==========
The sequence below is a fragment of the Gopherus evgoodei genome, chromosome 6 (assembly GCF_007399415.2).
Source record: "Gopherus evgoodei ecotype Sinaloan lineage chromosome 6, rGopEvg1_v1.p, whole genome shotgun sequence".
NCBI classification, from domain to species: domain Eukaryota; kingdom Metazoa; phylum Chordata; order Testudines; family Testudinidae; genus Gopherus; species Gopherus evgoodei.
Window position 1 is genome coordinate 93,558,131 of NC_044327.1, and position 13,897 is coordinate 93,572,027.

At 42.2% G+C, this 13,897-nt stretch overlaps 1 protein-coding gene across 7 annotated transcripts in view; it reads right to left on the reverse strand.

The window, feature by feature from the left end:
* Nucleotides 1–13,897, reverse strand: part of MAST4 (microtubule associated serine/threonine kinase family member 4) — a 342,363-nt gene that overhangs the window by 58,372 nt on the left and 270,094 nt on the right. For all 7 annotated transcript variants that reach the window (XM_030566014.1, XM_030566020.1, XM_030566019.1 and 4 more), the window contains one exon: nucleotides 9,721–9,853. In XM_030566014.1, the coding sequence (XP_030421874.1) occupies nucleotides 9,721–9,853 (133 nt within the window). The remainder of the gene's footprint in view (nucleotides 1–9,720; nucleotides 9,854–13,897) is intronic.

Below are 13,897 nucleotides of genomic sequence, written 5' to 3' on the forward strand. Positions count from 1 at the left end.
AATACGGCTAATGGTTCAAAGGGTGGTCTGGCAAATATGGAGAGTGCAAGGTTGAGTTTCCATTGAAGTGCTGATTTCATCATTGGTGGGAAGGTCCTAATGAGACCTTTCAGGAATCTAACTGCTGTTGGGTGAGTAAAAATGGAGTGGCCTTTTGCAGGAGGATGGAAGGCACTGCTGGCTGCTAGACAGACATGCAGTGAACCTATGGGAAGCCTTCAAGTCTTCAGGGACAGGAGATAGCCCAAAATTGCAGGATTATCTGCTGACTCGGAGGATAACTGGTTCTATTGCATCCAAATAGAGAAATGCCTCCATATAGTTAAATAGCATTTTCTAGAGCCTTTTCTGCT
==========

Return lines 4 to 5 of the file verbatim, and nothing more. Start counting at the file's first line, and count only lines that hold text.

Window position 1 is genome coordinate 93,558,131 of NC_044327.1, and position 13,897 is coordinate 93,572,027.

At 42.2% G+C, this 13,897-nt stretch overlaps 1 protein-coding gene across 7 annotated transcripts in view; it reads right to left on the reverse strand.